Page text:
• On May 17, 750 olive saplings were uprooted and savagely destroyed, undoubtedly by settlers, on Palestinian land east of the Etzion settlements in the south Hebron hills. The land is privately owned by the Abu Shanab family. Destruction of Palestinian olive trees is a routine event in the south Hebron hills; I have seen the results myself, near the village of Twaneh and elsewhere. One needs to bear in mind that many Palestinian herders and small-scale farmers subsist largely, even primarily, on olives, and the ancient trees themselves are often treated as beloved members of the family—hence, I suppose, the settlers’ delight in uprooting them. It goes without saying that no attempt has been made by the police or the army to find the perpetrators of this wanton act.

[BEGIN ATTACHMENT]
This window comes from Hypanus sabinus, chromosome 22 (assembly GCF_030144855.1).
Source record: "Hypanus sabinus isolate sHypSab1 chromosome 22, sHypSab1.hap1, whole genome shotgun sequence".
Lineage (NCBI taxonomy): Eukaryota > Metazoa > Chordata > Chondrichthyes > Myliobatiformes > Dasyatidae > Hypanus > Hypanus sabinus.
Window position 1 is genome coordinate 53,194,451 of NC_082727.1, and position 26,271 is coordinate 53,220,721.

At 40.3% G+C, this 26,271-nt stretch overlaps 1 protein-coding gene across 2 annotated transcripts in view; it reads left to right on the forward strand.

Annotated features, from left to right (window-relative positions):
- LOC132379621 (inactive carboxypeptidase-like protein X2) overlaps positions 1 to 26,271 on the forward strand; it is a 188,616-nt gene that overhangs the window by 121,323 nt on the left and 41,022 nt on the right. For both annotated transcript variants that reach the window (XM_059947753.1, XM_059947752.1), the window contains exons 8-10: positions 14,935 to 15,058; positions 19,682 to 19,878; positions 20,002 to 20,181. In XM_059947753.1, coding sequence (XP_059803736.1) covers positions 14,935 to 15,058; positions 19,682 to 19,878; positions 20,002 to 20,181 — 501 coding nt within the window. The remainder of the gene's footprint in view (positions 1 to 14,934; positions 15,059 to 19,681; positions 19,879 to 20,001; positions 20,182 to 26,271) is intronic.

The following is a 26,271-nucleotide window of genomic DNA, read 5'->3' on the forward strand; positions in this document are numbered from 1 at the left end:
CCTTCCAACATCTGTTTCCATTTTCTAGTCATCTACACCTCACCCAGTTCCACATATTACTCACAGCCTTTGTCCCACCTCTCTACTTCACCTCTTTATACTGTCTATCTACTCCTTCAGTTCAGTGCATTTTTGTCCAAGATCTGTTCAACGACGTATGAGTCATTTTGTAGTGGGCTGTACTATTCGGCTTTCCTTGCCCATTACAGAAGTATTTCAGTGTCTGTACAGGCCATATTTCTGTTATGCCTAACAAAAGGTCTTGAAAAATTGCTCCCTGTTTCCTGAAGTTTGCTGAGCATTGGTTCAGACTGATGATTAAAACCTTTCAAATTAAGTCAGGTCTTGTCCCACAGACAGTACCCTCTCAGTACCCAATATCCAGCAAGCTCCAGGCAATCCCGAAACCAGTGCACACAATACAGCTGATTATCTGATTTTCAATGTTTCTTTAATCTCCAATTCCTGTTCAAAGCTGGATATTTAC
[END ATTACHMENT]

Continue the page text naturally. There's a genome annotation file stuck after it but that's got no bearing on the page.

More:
• Nearby Khirbet Susya, whose four hundred inhabitants have been repeatedly expelled from their homes and agricultural grounds, is in acute danger of being demolished in toto. Demolition orders have been hanging over the village for years, based on the transparent excuse that the village has no master plan (the plan the villagers submitted was of course rejected by the committee, mostly manned by settlers, that deals with such matters in Area C of the West Bank). Although houses and other Palestinian buildings are regularly destroyed by the army—it is virtually impossible for a Palestinian in Area C to get a building permit of any kind—this would be the first time in recent years that an entire village in the territories is ruthlessly obliterated. Two weeks ago the Supreme Court removed the last legal impediment to the impending destruction by the Civil Administration, that is, the occupation authority. We are doing whatever we can to save Susya, but the government might act at any moment.